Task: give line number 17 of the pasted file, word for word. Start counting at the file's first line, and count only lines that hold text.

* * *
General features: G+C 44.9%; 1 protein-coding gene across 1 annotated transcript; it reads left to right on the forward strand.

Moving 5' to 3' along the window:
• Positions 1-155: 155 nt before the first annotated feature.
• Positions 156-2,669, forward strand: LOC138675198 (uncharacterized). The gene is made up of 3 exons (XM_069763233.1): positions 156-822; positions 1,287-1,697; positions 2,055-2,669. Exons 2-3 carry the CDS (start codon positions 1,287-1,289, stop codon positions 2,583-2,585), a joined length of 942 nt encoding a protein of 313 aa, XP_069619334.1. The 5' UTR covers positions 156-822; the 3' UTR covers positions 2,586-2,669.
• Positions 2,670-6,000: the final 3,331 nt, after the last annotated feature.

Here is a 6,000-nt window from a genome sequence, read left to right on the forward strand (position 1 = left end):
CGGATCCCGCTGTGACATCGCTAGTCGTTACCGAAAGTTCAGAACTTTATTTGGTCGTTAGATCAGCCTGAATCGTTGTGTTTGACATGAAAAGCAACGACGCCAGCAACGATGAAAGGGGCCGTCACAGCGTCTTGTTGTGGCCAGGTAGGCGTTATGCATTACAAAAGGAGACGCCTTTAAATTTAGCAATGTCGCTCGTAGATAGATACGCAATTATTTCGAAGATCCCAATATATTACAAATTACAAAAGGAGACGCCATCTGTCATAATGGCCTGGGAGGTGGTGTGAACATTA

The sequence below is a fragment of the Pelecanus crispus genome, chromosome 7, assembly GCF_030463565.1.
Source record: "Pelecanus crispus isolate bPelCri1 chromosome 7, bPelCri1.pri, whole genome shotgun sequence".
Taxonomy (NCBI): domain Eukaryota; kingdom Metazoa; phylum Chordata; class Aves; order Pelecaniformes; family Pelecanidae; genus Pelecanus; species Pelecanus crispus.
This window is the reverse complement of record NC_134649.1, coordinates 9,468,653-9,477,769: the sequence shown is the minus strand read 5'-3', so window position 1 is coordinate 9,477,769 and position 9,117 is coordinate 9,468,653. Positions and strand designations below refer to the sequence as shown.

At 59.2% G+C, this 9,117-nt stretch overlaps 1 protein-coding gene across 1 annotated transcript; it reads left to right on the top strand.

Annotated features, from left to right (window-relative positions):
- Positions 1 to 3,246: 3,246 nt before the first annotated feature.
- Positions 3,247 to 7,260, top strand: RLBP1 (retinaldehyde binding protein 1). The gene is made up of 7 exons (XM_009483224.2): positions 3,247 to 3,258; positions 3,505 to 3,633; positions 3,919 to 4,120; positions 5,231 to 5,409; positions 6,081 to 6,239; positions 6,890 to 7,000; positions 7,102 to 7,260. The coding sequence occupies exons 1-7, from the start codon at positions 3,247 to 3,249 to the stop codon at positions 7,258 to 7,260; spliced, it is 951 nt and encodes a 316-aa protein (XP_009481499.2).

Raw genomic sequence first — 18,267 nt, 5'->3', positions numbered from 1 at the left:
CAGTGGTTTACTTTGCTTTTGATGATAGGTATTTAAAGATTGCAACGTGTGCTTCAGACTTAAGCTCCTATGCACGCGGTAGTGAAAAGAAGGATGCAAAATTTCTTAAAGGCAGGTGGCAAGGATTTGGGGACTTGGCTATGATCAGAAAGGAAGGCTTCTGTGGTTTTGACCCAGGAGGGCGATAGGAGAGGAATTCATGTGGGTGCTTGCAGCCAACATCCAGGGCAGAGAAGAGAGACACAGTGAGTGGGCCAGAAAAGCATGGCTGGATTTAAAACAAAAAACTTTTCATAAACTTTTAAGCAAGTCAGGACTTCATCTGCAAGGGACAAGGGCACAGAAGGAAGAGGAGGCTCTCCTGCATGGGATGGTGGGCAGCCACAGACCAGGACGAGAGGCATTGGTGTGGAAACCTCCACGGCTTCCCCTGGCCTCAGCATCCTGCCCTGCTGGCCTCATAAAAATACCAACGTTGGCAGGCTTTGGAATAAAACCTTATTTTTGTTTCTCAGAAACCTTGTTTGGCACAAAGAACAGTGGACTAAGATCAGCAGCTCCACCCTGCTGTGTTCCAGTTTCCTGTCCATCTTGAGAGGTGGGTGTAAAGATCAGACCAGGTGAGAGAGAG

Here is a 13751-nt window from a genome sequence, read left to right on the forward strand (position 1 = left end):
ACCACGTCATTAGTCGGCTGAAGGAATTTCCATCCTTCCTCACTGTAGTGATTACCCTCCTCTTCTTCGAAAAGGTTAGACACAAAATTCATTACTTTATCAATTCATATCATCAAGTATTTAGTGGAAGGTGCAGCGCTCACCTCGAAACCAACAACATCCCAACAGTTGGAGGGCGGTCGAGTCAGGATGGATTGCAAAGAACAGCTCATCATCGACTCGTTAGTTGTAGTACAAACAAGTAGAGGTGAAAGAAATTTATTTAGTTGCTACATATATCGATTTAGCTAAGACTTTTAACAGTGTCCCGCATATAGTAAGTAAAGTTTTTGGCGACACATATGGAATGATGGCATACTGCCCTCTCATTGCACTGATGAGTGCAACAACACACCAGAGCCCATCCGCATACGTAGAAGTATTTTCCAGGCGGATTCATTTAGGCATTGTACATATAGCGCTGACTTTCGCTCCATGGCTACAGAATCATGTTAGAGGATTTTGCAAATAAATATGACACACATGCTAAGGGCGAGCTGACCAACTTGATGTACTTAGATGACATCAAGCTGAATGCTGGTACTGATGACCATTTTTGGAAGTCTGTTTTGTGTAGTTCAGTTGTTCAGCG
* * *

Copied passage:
CAGTGGTTTACTTTGCTTTTGATGATAGGTATTTAAAGATTGCAACGTGTGCTTCAGACTTAAGCTCCTATGCACGCGGTAGTGAAAAGAAGGATGCAAAATTTCTTAAAGGCAGGTGGCAAGGATTTGGGGACTTGGCTATGATCAGAAAGGAAGGCTTCTGTGGTTTTGACCCAGGAGGGCGATAGGAGAGGAATTCATGTGGGTGCTTGCAGCCAACATCCAGGGCAGAGAAGAGAGACACAGTGAGTGGGCCAGAAAAGCATGGCTGGATTTAAAACAAAAAACTTTTCATAAACTTTTAAGCAAGTCAGGACTTCATCTGCAAGGGACAAGGGCACAGAAGGAAGAGGAGGCTCTCCTGCATGGGATGGTGGGCAGCCACAGACCAGGACGAGAGGCATTGGTGTGGAAACCTCCACGGCTTCCCCTGGCCTCAGCATCCTGCCCTGCTGGCCTCATAAAAATACCAACGTTGGCAGGCTTTGGAATAAAACCTTATTTTTGTTTCTCAGAAACCTTGTTTGGCACAAAGAACAGTGGACTAAGATCAGCAGCTCCACCCTGCTGTGTTCCAGTTTCCTGTCCATCTTGAGAGGTGGGTGTAAAGATCAGACCAGGTGAGAGAGAG